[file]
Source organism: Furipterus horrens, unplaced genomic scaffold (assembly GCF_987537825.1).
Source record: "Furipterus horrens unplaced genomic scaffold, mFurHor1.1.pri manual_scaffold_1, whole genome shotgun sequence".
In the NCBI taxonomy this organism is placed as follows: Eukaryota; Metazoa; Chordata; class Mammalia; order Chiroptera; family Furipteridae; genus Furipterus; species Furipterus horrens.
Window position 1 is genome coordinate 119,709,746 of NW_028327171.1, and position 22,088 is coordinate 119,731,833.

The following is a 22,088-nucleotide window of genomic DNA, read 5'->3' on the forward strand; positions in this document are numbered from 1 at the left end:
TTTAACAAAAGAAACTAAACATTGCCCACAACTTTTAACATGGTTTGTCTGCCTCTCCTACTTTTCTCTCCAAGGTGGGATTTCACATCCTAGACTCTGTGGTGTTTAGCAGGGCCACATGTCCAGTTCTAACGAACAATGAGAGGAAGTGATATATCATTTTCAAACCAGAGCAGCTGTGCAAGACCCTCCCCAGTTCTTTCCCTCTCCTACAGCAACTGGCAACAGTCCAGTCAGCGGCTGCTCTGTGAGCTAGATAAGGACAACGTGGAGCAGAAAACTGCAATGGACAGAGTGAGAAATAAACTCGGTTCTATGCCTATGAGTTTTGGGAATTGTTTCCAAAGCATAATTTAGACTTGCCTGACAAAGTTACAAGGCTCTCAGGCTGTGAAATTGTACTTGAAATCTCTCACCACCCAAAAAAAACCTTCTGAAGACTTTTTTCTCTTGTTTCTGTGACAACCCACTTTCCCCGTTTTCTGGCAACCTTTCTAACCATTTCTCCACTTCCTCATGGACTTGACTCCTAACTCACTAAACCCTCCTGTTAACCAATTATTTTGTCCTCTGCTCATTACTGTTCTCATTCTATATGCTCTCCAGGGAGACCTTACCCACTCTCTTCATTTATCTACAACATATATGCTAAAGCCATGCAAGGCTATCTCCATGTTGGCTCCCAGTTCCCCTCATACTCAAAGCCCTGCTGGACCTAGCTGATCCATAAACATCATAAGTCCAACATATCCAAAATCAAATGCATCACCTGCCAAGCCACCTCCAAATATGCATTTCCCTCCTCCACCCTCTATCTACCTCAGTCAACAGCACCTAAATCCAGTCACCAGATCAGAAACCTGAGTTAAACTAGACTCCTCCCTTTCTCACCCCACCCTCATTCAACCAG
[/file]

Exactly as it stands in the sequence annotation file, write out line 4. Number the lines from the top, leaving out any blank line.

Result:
Window position 1 is genome coordinate 119,709,746 of NW_028327171.1, and position 22,088 is coordinate 119,731,833.